The Reptilian Brain and Power Addicts

· September 1, 2017

The reptilian brain and addiction to power go hand in hand. They are personalities ruled by emotions that are primitive, very aggressive, and have a lack of empathy, and the only thing that exists is the pleasure of domination and concern for self. In their minds self-control does not exist, much less concern for anyone else.

It was Paul D. MacLean who, in 1952, presented his theory of the evolution of the reptilian brain to explain emotional processes and their changes throughout our evolution as a species. According to the famous psychiatrist and neuroscientist, human beings of today have continued to maintain three basic structures: a reptilian brain, a limbic system, and a brain that is new and complex, responsible for higher functions, the neocortex. 

“The secret of wisdom, power, and knowledge is humility.”

-Ernest Hemingway

If it is true that neurologists agree with this concept that alludes to the biological evolution of our brain, it is no less true that they appear skeptical to the idea of a “fragmented” brain and a lack of harmony. They think that defending this last conceptualization would be like defending a radical, almost obsessive distinction between the right and left hemispheres of the brain, which has been trending the last few years.

We should view the human brain as a whole, any other way and we would be wrong. It is not a puzzle, but rather an organ with certain specialized areas that connect with others in order to perform certain functions as a whole, like an efficient machine that is always perfect. Now then, on occasion, the activation of one part can be highlighted, especially when talking of emotions.

People whose behavior depends on their instincts, leaving behind emotional balance and the control exercised by the limbic system and the neocortex, are acting under the opinion of a very concrete and exclusive part of our brain: the reptilian brain.


The reptilian brain and our irrational decisions

We have already discussed the fact that there is a very concrete personality type that is led exclusively by their reptilian brain: those who are addicted to territoriality, to control, domination or even aggression. Does this mean that everyone else has this deep, innate, and atavistic area of their brain?

Absolutely, and the experts in neuromarketing know a lot about this. The reptilian brain, that old and dark companion, also controls a lot of our basic functions, and our instincts. In fact, tasks such as breathing or the feeling of hunger and thirst are under its control, as well as the more primitive emotions of desire, sex, power, and even violence as a means of surviving.

The advertising industry knows that human beings are almost always ruled by the reptilian brain when deciding on one product or another.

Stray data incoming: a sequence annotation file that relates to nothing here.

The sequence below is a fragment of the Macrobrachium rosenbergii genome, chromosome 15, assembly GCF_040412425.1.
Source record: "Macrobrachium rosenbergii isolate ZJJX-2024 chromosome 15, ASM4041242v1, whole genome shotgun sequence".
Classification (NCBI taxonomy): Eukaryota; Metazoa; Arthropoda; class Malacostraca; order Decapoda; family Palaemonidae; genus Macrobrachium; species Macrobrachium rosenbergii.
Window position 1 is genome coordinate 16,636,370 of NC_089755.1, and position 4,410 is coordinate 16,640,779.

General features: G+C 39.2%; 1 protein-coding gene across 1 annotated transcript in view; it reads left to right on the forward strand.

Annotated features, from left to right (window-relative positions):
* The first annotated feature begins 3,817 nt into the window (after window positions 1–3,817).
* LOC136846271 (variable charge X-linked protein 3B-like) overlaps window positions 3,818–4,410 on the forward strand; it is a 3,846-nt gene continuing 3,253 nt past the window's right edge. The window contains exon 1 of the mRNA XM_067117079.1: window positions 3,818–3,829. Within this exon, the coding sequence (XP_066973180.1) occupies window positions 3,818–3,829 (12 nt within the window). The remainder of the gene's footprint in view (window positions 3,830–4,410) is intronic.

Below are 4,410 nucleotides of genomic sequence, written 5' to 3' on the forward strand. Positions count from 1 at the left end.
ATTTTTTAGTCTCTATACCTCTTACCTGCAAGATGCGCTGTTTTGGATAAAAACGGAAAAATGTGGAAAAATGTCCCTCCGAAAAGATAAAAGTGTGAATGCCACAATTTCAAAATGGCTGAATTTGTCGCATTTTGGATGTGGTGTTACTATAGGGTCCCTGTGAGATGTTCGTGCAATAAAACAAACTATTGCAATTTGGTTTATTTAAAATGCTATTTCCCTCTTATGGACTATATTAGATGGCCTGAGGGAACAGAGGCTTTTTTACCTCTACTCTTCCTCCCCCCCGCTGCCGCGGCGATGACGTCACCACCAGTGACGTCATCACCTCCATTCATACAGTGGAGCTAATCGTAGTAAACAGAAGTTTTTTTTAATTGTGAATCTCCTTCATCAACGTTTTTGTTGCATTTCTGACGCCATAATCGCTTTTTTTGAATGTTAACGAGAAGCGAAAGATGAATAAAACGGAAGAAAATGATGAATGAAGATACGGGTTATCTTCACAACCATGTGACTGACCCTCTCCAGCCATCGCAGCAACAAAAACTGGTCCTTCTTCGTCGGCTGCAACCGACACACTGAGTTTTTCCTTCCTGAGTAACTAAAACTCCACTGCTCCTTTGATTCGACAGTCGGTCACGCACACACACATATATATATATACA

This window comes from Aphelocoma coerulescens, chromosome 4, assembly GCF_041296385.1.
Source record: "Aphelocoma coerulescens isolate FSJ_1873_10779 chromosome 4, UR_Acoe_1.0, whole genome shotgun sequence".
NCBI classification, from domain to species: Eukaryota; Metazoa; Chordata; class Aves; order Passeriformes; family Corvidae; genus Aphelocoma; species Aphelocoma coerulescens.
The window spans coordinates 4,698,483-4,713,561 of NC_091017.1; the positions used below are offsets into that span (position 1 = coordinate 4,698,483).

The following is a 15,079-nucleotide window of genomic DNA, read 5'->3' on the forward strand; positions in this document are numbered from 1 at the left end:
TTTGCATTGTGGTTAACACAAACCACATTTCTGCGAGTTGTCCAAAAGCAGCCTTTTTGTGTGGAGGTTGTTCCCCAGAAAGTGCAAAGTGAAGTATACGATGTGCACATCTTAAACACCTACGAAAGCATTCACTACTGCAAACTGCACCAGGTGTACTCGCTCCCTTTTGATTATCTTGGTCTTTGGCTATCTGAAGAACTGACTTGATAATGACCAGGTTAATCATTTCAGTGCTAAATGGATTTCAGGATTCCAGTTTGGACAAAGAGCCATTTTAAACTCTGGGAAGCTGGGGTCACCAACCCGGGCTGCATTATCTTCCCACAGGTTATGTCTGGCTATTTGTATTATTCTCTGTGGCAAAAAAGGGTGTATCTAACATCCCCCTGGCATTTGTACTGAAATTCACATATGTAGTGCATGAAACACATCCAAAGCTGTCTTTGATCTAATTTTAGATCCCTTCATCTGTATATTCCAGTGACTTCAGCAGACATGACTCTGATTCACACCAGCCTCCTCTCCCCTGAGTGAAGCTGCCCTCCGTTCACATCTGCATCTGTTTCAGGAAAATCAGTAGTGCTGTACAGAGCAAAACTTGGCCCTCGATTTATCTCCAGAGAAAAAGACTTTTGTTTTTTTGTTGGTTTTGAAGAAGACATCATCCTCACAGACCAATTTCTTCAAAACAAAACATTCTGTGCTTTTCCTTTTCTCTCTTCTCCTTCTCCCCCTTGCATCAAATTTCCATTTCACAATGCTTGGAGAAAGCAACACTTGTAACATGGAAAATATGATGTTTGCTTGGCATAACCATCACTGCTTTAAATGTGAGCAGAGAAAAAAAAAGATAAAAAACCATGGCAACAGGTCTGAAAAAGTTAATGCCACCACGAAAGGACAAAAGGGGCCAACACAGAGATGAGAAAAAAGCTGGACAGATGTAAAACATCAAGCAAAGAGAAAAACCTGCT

For example, the smoker will keep buying tobacco knowing that they can die, and they will do it simply because they need to satisfy their addiction. In these cases, the neocortex, the logical part of the brain, does not have a voice nor a vote. So much so that the experts in neuromarketing know that the ability to make decisions in these instances does not reach 20%.

Power addicts and low emotional control

Comparing a despot who is controlled by the personality of a three year old can sometimes be a pretty accurate metaphor. That is for a very simple reason: for their lack of self-control when it comes to managing their emotions. David McClelland, well known motivational psychologist and famous for his theory on needs explains that human beings are basically characterized by three goals: relationships, achievements, and power. 

“Exercising power corrupts, submitting to power degrades.”

-Mijail Bakunin

There is a need in every one of us that stands out. Some will value relationships more, those who aspire to reach certain goals, and those who simply have just one obsession: exercise their power wherever they can.

These will be the basic characteristics of a profile associated with this type of personality:

  • They are energetic, in tune with the outside and establishing new social relationships with those who appear to have great friendliness, a closeness, and an exaggerrated openness.
  • However, this openness, in reality, hides a camouflaged interest: know in order to control, know in order to blackmail, and create alliances by which to gain more power.
  • They are people who are always on the defensive. At the very least, they feel hurt or betrayed, when this happens they do not hesitate to act aggressively.
  • They tend to lose their temper very easily because the reptilian brain lacks filters and control mechanisms to manage anger, rage, annoyance, and even fear.
  • They are incapable of being receptive or empathetic to the needs of others, because this deep and intimate structure of our brain lacks emotional coherence, equilibrium, not enough strength to distinguish between instinct and reason.

In conclusion, although we may each know someone who fits this profile, we need to keep one thing clear: the reptilian brain, without a doubt, guides many of our reactions and choices. However, we should not allow it to take control of all our behaviors.

The theory of the ‘reptilian brain’ is vital in understanding the world of our emotions, and above all, to be conscious of the ultimate need to invest time and effort in proper emotional development. Just as we exercise our body and try to develop our intellect each day, we should be better at managing those urges, those primitive emotions that, although it may be hard to believe, rule a big part of our life.